What’s new, Buenos Aires? sang Elaine Page as Evita in the musical of the same name in 1978. And it’s a great question. The ‘Paris’ of South America seems to continually reinvent itself to the delight of tourists from around the globe. Here we take ten as we explore the neighbourhoods of this idiosyncratic capital.
The Italian and Spanish influence on the architecture of Buenos Aires is everywhere – most notably in the elegant wrought iron on doors, windows and balconies. Stroll Avenida Alvear in La Recoleta for some first class examples.
In the streets and in the clubs, tango is the dance of the people. Enjoy it in neighbourhood milongas, shopping malls and markets or at a dinner performance such as El Querandi in San Telmo.
Eva Peron is still revered by the people of Argentina, a visit to the Museo Evita in Calle Lafinur, Palermo, will confirm why. Hear her speeches, view her dresses and jewellery, and read how this small-town girl captured the hearts of millions when she introduced real reforms for working class women.
Door lovers will have a ball in BA where European heritage combines with the vibrant colours of South America resulting in a happy collision of style and joie de vivre.
The Floralis Genérica , designed and funded by architect Eduardo Catalano, is a giant 23-metre, 18-tonne steel flower that closes its petals 361 nights of the year, glowing red until the dawn. During the day it reflects the colours of the landscape surrounding it in Plaza Naciones Unidas, Recoleta.
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Not just confined to universities or poorer neighbourhoods, street art is a constant reminder of ongoing political struggles. BA residents are highly tolerant of the graffitists’ rights to share their views and artists’ rights to decorate the streets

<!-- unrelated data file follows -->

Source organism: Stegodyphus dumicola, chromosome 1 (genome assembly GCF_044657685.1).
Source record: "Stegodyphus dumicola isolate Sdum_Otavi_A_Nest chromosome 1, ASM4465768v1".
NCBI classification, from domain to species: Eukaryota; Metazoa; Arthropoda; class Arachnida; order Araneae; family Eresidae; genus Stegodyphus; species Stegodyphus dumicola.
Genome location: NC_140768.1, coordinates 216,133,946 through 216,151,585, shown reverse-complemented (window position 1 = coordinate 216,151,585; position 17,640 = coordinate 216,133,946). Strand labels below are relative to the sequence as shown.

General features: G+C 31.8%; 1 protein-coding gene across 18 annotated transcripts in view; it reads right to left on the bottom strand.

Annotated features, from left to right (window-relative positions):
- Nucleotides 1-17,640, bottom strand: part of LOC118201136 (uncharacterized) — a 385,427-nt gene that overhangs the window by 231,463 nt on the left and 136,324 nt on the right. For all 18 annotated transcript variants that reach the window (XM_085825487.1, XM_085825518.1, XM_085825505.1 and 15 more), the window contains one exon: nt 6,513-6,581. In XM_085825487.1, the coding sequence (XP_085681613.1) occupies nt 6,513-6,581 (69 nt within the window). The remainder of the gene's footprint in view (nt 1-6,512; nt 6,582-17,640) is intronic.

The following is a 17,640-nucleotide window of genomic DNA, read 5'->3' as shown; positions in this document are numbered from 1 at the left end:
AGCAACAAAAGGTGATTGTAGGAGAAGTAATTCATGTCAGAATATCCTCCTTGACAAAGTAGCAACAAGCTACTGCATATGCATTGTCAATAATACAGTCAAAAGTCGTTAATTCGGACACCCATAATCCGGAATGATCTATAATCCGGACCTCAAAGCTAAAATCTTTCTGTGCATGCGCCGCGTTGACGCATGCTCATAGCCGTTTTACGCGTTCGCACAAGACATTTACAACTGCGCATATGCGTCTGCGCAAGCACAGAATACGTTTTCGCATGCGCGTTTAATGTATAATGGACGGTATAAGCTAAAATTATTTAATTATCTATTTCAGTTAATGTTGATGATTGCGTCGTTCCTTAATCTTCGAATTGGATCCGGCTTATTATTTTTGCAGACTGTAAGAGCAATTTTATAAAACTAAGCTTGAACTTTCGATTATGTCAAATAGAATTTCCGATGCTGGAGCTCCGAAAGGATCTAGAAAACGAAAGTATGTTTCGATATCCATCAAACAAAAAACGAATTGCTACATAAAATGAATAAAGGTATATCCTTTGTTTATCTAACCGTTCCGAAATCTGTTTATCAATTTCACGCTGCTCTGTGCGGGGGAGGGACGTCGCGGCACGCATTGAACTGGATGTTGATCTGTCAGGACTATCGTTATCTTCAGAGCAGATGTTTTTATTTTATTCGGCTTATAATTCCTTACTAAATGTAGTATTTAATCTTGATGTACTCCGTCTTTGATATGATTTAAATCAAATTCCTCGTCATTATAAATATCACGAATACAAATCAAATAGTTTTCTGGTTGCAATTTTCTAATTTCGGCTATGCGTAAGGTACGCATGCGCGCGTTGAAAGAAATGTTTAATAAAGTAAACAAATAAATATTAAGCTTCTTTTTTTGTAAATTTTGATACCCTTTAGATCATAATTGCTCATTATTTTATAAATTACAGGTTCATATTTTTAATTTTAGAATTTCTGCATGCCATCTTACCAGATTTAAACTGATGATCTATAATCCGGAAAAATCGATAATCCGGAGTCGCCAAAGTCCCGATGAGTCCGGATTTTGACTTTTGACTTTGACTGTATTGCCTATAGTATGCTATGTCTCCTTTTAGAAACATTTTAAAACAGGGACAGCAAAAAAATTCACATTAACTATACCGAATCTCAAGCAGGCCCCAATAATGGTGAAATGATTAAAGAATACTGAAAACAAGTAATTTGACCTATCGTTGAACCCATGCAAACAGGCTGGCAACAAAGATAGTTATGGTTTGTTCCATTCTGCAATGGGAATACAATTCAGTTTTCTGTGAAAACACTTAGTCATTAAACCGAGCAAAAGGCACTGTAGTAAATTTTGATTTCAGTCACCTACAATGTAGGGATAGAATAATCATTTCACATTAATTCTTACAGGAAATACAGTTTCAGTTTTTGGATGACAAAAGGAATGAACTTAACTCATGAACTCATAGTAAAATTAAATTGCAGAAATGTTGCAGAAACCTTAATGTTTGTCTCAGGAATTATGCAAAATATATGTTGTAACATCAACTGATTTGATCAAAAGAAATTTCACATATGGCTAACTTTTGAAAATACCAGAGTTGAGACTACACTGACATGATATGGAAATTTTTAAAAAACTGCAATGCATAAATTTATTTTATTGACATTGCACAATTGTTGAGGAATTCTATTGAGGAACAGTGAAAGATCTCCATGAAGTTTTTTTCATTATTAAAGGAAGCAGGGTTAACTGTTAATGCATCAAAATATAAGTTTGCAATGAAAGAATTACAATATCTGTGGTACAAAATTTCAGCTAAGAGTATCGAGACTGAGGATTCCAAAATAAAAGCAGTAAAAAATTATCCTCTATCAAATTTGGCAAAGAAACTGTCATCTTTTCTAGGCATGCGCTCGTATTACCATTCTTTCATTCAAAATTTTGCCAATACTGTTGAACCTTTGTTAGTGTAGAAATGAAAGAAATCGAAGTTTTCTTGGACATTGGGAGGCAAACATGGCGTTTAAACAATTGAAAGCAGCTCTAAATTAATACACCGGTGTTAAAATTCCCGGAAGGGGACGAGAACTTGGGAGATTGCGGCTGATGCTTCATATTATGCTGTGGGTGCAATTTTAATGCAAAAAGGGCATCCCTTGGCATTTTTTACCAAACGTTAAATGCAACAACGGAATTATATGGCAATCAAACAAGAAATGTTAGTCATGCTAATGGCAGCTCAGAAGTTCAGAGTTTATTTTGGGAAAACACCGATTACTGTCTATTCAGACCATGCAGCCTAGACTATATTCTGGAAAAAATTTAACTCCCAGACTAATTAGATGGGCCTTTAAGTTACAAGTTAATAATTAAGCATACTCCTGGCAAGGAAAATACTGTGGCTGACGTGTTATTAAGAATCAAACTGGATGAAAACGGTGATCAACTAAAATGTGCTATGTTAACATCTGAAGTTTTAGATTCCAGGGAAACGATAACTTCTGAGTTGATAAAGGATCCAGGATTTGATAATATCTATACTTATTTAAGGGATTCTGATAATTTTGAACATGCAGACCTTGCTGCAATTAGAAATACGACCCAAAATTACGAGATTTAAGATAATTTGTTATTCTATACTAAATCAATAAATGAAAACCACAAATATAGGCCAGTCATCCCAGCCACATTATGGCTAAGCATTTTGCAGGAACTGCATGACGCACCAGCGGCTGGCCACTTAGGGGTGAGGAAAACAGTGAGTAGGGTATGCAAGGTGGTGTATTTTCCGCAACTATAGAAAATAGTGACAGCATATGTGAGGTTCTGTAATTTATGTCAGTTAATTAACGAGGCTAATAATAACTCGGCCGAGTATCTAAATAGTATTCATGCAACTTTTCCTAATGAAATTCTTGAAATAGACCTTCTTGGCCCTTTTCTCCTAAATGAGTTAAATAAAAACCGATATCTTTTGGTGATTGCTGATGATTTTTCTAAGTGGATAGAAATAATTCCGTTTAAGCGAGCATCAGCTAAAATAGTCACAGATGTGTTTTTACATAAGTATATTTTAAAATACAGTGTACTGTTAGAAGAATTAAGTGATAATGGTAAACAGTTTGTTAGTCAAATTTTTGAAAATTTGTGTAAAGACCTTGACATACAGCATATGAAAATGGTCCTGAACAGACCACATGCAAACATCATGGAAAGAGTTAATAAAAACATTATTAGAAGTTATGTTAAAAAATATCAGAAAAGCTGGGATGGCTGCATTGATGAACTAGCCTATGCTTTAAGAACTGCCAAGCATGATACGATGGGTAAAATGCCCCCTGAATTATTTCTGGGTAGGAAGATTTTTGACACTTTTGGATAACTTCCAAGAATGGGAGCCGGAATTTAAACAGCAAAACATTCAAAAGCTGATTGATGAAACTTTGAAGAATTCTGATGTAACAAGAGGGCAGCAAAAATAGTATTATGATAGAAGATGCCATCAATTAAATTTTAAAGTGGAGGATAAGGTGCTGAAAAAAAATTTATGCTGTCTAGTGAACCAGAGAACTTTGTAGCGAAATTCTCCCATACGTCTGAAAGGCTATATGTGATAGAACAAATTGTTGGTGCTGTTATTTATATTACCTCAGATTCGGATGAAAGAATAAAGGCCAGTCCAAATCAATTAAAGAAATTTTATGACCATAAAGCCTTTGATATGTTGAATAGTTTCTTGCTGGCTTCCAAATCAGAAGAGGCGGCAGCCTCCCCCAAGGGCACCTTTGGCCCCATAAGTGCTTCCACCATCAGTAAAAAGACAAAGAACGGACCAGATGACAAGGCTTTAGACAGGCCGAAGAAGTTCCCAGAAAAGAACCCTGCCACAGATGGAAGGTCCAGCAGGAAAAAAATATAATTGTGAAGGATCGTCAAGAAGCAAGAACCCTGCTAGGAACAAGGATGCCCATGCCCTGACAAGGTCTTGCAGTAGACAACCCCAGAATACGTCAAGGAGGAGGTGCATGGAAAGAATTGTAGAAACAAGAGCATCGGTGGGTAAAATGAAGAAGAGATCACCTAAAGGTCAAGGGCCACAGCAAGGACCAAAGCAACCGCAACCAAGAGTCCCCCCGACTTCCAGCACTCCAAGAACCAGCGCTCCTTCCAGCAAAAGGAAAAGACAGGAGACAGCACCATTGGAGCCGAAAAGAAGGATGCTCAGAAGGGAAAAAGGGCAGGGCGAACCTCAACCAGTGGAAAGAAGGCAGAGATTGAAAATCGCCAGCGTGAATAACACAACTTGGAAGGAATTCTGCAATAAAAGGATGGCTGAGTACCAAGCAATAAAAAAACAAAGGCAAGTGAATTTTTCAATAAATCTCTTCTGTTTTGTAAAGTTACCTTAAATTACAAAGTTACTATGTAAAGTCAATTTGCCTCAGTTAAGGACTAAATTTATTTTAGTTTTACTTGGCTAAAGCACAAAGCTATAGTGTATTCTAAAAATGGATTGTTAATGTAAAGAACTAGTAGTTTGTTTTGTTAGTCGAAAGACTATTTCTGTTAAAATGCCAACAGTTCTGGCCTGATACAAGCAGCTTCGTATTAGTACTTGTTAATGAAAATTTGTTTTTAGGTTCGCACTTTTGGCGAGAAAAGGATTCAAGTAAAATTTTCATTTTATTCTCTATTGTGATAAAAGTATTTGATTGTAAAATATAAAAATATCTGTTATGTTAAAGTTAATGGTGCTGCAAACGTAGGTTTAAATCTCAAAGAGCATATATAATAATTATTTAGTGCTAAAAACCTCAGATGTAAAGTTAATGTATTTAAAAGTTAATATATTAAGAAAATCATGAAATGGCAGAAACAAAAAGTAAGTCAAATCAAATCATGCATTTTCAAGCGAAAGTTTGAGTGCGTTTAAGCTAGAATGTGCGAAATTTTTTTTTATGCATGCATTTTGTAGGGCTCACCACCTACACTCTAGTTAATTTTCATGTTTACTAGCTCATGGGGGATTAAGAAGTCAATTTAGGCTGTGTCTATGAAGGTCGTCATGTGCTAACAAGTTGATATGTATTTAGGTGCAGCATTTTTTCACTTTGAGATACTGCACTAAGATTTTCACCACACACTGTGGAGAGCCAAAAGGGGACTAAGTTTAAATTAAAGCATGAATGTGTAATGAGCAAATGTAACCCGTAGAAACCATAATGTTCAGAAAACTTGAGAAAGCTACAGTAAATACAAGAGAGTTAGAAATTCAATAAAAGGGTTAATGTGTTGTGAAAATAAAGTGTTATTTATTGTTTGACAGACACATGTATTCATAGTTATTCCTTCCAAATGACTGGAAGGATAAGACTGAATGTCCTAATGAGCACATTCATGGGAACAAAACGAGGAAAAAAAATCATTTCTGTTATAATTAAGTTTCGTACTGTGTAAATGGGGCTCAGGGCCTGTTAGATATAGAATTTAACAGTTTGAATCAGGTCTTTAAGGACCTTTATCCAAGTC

From Recoleta Cemetery through the parks and gardens to the main square of Plaza de Mayo, the statues of Buenos Aires share the stories of the rich, poor, famous and notorious.
The dirty war in the 70s and 80s resulted in the disappearance of tens of thousands of academics, students, unionists and activists. The madres (mothers) of the disappeared will never forget their missing sons and daughters. See them speak out every Thursday afternoon in front of the Casa Rosada.
The San Telmo Sunday markets are popular with locals and tourists alike as artists, antique dealers, food hawkers and street performers strut their stuff up and down the Calle Defensa. An inexpensive and energetic introduction to life in BA.
They’re everywhere – a unique porteño innovation. Apartment dwellers pay many pesos each month to a dogwalker to take their pooch (along with 10 to 15 other canine buddies) for a long walk through the neighbourhoods of BA. Sometimes it’s hard to know who’s walking who?